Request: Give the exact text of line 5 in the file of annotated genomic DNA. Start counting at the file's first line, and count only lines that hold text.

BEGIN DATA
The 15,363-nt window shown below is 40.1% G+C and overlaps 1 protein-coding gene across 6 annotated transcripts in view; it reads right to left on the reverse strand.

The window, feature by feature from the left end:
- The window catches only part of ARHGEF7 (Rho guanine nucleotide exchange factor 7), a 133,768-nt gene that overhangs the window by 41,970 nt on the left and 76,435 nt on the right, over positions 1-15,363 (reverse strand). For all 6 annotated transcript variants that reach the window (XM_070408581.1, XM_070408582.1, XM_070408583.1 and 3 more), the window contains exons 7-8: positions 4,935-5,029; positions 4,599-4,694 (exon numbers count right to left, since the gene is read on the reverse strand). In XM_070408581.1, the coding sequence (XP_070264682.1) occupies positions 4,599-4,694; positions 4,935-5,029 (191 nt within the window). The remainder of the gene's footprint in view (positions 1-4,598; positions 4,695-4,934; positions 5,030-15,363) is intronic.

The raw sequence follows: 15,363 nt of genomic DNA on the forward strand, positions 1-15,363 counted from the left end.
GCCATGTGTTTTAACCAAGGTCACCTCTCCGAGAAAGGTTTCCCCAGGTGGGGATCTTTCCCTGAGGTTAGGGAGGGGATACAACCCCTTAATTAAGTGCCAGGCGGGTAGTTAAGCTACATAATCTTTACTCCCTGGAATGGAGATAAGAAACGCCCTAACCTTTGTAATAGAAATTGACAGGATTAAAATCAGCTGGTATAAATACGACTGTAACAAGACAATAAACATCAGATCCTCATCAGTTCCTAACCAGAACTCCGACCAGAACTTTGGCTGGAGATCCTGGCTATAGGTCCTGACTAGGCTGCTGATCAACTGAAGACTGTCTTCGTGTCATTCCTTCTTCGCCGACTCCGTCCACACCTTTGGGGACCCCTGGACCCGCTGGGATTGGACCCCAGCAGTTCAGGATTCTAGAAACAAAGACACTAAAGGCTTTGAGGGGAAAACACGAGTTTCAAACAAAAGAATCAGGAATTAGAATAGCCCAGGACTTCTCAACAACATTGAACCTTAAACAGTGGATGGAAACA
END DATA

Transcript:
GCCATGTGTTTTAACCAAGGTCACCTCTCCGAGAAAGGTTTCCCCAGGTGGGGATCTTTCCCTGAGGTTAGGGAGGGGATACAACCCCTTAATTAAGTGCCAGGCGGGTAGTTAAGCTACATAATCTTTACTCCCTGGAATGGAGATAAGAAACGCCCTAACCTTTGTAATAGAAATTGACAGGATTAAAATCAGCTGGTATAAATACGACTGTAACAAGACAATAAACATCAGATCCTCATCAGTTCCTAACCAGAACTCCGACCAGAACTTTGGCTGGAGATCCTGGCTATAGGTCCTGACTAGGCTGCTGATCAACTGAAGACTGTCTTCGTGTCATTCCTTCTTCGCCGACTCCGTCCACACCTTTGGGGACCCCTGGACCCGCTGGGATTGGACCCCAGCAGTTCAGGATTCTAGAAACAAAGACACTAAAGGCTTTGAGGGGAAAACACGAGTTTCAAACAAAAGAATCAGGAATTAGAATAGCCCAGGACTTCTCAACAACATTGAACCTTAAACAGTGGATGGAAACA